Buying Guide: Kawasaki KE175B

Kawasaki KE175B

To misquote George Orwell’s Animal Farm “all trail bikes are equal but some are more equal than others”. If you’ve never ridden a KE175 against any of its peers you’ll probably wonder what on earth we’re on about. However, if you’ve played with 1970s trail irons you’ll already know that Kawasaki’s fairly rare dirt bike is something just a little special.

The KE175 runs a slightly over square bore/stroke that benefits from a rotary disc valve induction system on the right-hand end of the crank. Quite possibly this was nothing revolutionary even back in 1976 (or in 1968 when fitted to its grandfather) but the fact remains the bike was and is a delightful piece of kit. The apparently simple spinning disc provides just that little bit more extra oomph at low and medium speeds.

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Unusually Kawasaki claimed both maximum power and torque figures at 7000rpm. If the bike is a little less capable off-piste at full chat than either a comparable twinshock DT175 or Suzuki TS185 it’s the Kwack’s build quality that generally shines through. When these machines were made they were genuinely Special Ks.

With regards to Kawasaki KE175 dialsgenealogy the KE175 traces its roots back initially to the 71-75 F7 which in turn was descended from the 1968-1970 F3 Bushwacker. Kawasaki had been just a little faster out the blocks than Yamaha with smaller capacity, purpose designed, trail bikes. If the base line for trail bikes proper is set at 1968 with Yamaha’s seminal DT-1 250 Kawasaki had the Bushwacker out the same year. Yamaha’s market equivalent arrived in 1969 and immediately upped the ante with five gears and better overall package than the four speed F3. The F7 was a fine bike but Kawasaki needed to compete head on with Yamaha hence the KE175. For reasons no one is really sure of Honda saw fit to keep out of the fray until 1979. This is frankly bizarre; the XL185 is recognised as being a damn fine alternative to any of the above.

In terms of usability there’s probably very little to choose between any of the 175cc strokers when compared year to year yet it’s generally accepted that the KE has the least ground clearance. That said most trail bikes weren’t really purchased for off-road capability in Britain at least. Looks, price, brand loyalty and access to a local dealer were normally the deciding factors.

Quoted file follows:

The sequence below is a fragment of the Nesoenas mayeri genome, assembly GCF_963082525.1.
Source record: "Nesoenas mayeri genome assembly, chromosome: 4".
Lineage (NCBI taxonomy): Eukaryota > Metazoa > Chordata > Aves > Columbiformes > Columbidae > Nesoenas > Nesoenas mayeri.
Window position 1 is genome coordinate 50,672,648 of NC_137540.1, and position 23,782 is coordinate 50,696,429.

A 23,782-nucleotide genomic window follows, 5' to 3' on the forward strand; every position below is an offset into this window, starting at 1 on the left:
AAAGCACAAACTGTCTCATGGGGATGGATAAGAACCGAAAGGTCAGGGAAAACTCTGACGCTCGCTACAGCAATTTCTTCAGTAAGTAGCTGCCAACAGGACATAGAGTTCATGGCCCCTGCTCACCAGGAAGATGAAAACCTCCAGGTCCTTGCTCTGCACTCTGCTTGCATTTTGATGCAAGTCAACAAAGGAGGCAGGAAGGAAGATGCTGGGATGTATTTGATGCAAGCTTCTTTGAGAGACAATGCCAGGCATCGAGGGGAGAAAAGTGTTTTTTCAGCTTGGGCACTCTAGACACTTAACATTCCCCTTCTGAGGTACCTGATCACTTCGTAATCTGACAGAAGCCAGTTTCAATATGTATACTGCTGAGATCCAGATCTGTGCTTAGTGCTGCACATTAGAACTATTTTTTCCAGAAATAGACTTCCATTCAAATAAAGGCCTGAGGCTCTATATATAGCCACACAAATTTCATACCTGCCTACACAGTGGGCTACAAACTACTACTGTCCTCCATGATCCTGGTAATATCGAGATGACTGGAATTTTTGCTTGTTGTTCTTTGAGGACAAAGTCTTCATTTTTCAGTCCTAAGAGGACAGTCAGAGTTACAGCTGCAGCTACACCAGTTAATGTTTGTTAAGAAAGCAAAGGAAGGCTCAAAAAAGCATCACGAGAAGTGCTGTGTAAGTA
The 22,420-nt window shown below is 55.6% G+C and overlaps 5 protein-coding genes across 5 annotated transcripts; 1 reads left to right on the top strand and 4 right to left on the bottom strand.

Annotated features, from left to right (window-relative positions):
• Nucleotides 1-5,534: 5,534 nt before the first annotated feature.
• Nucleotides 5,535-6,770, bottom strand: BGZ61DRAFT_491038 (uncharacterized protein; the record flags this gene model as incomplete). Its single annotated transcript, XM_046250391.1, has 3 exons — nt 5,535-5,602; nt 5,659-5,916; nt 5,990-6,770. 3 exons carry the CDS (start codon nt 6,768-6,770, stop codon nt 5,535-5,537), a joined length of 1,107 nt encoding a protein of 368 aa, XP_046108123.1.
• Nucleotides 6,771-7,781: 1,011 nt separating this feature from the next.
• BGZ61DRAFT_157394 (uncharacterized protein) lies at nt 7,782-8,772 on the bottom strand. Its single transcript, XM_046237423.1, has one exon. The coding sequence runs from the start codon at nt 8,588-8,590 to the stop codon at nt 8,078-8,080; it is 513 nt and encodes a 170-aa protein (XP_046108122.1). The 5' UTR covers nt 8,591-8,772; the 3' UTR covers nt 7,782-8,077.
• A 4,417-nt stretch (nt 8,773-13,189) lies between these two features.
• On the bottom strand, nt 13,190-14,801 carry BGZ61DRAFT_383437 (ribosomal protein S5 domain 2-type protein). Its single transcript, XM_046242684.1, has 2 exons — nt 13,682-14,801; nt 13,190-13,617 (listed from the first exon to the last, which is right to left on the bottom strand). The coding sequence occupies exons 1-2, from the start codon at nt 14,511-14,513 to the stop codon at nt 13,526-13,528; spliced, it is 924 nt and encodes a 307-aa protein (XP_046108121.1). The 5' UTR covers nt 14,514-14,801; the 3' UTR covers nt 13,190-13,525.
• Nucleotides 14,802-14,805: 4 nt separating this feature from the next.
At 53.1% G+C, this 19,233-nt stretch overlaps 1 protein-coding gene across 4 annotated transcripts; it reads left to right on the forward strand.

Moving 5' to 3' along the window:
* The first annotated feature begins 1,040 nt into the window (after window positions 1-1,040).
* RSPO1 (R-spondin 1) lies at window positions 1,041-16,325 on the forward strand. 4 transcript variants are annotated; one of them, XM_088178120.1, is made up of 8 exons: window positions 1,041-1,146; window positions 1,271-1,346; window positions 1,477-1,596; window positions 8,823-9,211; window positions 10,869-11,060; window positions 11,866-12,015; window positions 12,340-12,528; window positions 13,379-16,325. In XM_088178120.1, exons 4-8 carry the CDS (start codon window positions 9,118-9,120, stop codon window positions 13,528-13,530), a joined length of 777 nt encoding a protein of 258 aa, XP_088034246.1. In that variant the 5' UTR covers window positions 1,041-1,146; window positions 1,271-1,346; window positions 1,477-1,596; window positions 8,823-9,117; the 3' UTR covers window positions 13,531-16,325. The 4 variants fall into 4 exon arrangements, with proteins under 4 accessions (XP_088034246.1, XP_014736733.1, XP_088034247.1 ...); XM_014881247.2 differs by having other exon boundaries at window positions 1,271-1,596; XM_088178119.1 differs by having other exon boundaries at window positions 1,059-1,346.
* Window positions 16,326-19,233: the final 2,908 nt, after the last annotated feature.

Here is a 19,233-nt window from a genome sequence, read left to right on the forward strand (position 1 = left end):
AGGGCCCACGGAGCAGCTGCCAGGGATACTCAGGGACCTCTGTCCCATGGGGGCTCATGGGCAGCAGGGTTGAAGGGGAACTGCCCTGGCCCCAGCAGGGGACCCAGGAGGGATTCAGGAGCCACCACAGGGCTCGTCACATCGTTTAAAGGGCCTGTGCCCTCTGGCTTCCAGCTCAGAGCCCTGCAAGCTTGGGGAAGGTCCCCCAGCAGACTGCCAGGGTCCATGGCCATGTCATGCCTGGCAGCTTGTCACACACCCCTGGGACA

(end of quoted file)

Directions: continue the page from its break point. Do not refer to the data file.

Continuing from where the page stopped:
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On the dirt, with standard cogs front and rear at least, the KE was probably the best of the group for slow, steep, nadgery climbs. Tested as being able to pull up 35º inclines what the bike lost in out and out speed it more than made up for where finesse was required in place of bravado. I sampled the KE back in the day against its peers and it impressed mightily at the time.

There’s an innate sense of purpose to the Kawasaki that immediately makes the novice feel comfortable and in control. If you’ve never ridden off-road the ideal scenario from a numpty novitiate’s perspective is not feeling you’re immediately about to fall off! Worrying about gears, brakes, levers and a thousand other things you take for granted on a road bike can easily distract you on the dirt. The KE175 seems to intuitively almost pick its way allowing you, the rider, to acclimatise to this alien environment.

Kawasaki KE175 sprocketThe bike’s designers undoubtedly put a lot of thought into the design, ergonomics and practicality. When the getting down and dirty is finished the KE becomes a supremely usable road machine that’ll commute all week if you want to.

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In the 175/185 capacity trail bike stakes the KE is unquestionably the rarest of the quartet on this side of the pond. Neither Agrati nor Kawasaki UK saw fit to import the F7 and the KE175B only ran for three years (76-78) before being ousted by the heavily revised KE175D. From a prospective buyers perspective the bike has a lot going for it; disc valve induction, rarity, quality engineered and something of an understated looker. Buy a good one and you are unlikely to be disappointed. bike

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